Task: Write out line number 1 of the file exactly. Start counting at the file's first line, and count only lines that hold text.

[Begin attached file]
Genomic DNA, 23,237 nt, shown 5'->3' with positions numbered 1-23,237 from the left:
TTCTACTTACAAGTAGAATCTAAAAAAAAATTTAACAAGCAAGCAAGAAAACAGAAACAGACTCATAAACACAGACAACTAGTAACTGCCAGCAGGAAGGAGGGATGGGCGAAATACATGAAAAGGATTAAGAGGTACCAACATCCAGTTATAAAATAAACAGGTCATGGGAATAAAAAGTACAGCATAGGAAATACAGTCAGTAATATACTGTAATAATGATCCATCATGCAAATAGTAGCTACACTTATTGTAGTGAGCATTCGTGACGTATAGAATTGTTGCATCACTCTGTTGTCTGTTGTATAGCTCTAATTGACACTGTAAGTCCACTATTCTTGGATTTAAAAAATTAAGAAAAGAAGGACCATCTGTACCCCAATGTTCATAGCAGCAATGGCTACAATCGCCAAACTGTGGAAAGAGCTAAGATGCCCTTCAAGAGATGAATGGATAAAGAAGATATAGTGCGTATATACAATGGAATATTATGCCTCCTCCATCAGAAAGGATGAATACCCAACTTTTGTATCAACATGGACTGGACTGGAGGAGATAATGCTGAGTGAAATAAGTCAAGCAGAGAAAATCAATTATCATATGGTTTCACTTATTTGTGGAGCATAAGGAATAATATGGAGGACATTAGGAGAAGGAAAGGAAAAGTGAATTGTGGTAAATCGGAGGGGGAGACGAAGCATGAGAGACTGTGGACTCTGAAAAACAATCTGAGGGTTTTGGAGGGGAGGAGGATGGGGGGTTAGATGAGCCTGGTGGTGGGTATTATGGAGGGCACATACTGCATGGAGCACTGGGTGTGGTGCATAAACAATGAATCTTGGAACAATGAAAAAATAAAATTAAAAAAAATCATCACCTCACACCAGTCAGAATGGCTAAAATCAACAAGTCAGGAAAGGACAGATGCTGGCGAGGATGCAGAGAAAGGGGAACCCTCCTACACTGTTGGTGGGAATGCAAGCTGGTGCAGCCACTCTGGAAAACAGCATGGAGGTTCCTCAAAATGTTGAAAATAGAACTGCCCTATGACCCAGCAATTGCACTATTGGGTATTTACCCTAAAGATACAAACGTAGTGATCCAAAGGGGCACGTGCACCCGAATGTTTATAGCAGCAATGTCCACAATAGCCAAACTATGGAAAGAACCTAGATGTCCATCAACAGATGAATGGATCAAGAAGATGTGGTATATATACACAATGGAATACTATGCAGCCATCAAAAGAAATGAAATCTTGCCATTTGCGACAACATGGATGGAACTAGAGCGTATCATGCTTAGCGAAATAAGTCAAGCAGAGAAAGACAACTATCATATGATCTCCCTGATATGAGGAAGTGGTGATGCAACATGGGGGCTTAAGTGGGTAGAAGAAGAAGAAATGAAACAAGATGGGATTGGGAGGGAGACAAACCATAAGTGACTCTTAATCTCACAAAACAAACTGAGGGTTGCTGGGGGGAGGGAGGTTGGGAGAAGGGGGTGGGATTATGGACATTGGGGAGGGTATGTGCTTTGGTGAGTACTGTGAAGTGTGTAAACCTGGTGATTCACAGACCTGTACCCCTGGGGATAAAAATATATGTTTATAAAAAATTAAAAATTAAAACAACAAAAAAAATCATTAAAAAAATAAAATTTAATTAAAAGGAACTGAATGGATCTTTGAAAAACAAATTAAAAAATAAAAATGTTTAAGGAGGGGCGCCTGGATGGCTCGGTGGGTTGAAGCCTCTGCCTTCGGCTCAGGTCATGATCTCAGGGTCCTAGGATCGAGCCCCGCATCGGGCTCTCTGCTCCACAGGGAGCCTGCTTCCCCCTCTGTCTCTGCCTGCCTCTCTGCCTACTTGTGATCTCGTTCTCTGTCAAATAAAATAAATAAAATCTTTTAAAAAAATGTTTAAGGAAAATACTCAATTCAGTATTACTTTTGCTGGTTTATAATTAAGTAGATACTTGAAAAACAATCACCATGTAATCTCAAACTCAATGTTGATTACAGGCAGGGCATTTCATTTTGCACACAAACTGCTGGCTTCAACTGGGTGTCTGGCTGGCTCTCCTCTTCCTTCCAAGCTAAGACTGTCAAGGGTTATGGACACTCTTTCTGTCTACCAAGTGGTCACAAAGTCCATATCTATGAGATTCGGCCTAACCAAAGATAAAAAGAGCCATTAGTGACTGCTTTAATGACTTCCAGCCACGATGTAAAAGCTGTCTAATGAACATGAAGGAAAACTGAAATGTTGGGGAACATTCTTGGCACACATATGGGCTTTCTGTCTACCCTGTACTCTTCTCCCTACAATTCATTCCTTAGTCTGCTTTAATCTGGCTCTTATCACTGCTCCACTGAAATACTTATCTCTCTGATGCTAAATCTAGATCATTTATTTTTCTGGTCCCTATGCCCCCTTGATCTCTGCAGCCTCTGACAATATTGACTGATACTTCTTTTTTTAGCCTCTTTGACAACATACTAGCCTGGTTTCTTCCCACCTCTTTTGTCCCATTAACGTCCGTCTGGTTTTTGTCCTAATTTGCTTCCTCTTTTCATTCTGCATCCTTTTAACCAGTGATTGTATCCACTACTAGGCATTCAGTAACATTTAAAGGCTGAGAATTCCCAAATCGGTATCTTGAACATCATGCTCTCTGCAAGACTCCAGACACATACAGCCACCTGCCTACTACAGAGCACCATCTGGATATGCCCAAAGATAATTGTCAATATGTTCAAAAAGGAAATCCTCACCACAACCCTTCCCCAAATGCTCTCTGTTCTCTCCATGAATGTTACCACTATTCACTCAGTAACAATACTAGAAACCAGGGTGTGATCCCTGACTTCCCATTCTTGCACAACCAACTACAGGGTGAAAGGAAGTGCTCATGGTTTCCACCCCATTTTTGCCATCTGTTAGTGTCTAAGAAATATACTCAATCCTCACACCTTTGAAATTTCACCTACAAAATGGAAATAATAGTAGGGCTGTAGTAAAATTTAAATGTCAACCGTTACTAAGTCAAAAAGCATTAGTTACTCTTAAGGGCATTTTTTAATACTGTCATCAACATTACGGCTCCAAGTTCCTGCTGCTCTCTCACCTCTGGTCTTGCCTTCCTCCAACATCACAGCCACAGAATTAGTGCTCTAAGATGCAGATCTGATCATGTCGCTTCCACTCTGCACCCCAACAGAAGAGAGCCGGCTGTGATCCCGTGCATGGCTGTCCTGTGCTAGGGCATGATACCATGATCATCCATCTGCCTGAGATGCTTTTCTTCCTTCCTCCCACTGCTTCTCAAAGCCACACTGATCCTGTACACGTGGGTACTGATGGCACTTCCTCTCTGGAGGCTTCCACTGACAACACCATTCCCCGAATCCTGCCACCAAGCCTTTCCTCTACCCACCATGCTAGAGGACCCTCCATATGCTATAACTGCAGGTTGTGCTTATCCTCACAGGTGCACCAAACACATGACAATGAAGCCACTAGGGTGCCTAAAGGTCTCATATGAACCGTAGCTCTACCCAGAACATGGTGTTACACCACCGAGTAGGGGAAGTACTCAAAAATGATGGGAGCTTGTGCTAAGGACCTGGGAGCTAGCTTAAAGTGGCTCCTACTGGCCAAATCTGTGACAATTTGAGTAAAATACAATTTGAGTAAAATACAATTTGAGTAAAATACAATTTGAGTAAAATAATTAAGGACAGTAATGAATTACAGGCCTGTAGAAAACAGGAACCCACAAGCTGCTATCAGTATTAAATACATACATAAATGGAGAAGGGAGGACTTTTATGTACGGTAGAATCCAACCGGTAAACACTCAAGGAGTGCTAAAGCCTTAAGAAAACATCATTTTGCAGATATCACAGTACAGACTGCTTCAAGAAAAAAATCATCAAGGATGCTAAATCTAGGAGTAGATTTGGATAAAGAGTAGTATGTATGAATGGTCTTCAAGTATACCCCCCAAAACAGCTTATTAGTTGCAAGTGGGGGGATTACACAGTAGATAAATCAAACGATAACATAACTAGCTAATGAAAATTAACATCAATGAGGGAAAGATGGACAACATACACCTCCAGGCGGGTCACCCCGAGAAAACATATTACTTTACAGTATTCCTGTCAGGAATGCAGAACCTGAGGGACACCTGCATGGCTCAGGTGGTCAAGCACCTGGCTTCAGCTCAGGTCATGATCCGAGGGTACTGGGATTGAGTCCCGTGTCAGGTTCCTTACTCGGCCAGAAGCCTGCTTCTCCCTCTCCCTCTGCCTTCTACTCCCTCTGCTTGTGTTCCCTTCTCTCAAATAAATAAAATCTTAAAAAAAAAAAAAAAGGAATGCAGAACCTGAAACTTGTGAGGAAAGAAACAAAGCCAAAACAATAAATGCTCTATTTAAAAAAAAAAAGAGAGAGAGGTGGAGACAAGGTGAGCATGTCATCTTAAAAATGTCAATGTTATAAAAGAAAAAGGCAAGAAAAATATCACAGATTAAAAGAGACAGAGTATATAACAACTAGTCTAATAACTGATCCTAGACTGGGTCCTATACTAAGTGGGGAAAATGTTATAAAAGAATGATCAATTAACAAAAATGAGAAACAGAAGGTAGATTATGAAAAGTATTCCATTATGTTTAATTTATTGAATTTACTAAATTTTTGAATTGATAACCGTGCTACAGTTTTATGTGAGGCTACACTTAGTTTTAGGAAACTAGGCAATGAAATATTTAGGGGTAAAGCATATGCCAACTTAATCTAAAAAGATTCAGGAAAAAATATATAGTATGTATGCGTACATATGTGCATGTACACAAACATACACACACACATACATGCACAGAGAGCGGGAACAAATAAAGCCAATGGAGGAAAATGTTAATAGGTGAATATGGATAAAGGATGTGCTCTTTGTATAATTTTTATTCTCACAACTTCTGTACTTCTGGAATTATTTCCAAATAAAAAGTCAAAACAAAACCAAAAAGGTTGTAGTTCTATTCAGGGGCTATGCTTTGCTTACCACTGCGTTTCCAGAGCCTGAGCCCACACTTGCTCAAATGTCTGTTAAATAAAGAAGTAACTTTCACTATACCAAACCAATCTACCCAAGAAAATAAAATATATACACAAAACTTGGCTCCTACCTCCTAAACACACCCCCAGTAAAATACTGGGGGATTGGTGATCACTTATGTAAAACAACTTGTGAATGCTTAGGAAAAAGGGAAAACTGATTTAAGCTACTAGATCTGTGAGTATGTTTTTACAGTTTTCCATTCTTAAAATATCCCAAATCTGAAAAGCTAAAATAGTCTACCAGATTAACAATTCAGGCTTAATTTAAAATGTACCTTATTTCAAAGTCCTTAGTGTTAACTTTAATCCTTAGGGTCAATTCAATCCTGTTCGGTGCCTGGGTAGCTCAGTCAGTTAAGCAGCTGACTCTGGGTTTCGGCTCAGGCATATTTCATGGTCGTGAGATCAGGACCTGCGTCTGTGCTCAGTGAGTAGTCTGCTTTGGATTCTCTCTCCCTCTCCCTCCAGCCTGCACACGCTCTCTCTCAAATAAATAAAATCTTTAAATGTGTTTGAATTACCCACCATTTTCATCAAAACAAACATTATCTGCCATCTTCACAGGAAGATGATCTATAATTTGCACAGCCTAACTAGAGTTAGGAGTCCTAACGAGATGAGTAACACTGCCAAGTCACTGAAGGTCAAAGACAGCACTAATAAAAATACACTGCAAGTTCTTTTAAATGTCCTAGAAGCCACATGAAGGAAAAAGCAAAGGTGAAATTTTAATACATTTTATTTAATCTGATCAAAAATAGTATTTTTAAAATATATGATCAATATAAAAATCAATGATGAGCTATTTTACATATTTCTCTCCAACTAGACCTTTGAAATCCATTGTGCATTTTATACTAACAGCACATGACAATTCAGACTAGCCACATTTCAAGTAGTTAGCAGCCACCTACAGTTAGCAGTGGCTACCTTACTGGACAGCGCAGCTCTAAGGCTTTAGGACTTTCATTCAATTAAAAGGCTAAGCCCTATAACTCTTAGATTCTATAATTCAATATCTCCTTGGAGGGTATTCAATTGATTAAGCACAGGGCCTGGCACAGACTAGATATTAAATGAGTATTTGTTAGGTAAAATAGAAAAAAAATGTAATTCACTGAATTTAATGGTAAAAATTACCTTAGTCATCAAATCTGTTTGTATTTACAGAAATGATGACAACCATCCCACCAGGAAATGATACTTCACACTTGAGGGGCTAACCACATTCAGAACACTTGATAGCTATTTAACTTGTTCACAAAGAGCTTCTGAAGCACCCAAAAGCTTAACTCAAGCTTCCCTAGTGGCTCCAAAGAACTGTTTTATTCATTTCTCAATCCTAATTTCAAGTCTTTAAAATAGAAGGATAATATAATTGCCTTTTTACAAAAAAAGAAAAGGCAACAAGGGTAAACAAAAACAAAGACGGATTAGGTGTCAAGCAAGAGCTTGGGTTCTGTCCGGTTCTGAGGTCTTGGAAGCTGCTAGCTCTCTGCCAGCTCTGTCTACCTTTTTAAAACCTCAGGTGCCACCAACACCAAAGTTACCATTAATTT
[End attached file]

Genomic DNA, 23,237 nt, shown 5'->3' with positions numbered 1-23,237 from the left: